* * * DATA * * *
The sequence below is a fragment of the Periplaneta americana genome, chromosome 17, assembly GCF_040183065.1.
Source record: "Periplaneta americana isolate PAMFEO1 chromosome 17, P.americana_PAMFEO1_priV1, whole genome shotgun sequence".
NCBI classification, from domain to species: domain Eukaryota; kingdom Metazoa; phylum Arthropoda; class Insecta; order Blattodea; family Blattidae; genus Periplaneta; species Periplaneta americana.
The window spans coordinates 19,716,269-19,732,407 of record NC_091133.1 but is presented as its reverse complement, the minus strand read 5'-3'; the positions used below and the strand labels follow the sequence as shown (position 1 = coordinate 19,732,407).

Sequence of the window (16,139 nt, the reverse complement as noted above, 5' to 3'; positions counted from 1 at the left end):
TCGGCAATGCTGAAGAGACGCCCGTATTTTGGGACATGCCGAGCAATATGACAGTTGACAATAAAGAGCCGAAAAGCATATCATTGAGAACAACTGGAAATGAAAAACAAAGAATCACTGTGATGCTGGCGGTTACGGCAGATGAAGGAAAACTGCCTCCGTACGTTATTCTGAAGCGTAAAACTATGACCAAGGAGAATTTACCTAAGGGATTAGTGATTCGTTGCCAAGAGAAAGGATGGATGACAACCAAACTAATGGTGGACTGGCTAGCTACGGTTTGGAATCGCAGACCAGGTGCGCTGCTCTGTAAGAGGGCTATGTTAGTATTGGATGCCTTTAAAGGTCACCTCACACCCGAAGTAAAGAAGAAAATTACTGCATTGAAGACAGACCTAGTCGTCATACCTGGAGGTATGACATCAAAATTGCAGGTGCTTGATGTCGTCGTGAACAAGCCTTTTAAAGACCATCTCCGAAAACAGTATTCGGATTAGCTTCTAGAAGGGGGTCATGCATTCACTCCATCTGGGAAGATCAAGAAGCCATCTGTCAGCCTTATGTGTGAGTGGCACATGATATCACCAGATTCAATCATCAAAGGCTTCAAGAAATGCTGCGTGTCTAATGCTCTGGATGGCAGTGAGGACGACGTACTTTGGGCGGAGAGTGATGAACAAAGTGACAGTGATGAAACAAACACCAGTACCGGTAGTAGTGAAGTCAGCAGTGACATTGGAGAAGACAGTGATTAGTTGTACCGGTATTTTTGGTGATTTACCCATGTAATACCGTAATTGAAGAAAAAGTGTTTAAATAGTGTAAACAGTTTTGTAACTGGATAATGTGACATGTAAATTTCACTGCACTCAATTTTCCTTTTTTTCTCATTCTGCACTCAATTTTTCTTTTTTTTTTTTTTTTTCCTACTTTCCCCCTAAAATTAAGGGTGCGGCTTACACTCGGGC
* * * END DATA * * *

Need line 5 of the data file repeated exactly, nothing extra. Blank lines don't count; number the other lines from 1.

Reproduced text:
Sequence of the window (16,139 nt, the reverse complement as noted above, 5' to 3'; positions counted from 1 at the left end):